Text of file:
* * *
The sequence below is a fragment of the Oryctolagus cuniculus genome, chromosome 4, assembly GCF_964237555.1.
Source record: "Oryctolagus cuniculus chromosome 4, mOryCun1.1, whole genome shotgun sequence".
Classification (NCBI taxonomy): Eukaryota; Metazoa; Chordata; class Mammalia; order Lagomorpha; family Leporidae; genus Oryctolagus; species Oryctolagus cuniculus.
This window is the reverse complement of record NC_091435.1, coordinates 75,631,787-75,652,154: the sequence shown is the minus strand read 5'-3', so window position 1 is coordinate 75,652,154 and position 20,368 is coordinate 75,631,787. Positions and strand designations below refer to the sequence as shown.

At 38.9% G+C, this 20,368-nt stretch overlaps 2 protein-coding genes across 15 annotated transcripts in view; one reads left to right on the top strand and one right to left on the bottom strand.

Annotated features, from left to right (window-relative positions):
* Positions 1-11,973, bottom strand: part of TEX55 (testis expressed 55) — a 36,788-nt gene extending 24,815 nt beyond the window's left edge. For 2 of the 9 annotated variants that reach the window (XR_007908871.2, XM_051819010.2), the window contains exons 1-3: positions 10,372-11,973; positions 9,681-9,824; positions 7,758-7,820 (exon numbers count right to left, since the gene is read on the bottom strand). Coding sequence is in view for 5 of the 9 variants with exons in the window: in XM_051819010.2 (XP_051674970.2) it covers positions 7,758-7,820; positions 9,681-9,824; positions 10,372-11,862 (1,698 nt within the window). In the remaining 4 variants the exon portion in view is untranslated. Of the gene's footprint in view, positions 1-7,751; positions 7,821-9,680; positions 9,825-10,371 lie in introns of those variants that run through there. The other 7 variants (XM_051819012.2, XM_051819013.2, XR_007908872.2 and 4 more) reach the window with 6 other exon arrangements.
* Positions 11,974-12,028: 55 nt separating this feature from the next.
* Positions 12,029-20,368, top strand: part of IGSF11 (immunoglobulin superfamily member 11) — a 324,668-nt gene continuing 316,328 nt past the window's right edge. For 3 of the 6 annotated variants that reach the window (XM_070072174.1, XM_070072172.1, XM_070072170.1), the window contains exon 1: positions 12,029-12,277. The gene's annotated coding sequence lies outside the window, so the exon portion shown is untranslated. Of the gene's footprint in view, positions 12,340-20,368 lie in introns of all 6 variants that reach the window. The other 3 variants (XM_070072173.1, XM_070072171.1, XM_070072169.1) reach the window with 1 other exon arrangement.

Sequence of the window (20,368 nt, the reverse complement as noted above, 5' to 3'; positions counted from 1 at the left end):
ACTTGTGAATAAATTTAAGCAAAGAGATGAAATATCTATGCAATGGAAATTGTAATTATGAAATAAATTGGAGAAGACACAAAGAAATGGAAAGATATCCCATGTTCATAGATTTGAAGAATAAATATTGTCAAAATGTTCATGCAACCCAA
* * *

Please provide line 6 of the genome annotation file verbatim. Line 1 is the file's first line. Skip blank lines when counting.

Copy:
Annotated features, from left to right (window-relative positions):